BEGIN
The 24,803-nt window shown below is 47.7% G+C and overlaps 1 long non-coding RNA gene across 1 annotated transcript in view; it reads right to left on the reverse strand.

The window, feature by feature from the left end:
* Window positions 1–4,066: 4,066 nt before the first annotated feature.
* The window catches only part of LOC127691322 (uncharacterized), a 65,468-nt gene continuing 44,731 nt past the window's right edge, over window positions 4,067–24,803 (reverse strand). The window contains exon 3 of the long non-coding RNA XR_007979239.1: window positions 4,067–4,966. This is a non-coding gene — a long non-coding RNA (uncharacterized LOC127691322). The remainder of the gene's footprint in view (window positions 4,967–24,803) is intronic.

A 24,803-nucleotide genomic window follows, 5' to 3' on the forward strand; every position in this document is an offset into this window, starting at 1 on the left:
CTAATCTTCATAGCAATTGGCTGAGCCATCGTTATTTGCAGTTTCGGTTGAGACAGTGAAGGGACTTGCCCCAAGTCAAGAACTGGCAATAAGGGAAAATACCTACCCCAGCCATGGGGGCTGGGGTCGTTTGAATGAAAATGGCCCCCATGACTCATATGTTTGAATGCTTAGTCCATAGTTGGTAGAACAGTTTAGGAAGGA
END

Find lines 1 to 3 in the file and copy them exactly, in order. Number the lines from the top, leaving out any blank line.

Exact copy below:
The 24,803-nt window shown below is 47.7% G+C and overlaps 1 long non-coding RNA gene across 1 annotated transcript in view; it reads right to left on the reverse strand.

The window, feature by feature from the left end:
* Window positions 1–4,066: 4,066 nt before the first annotated feature.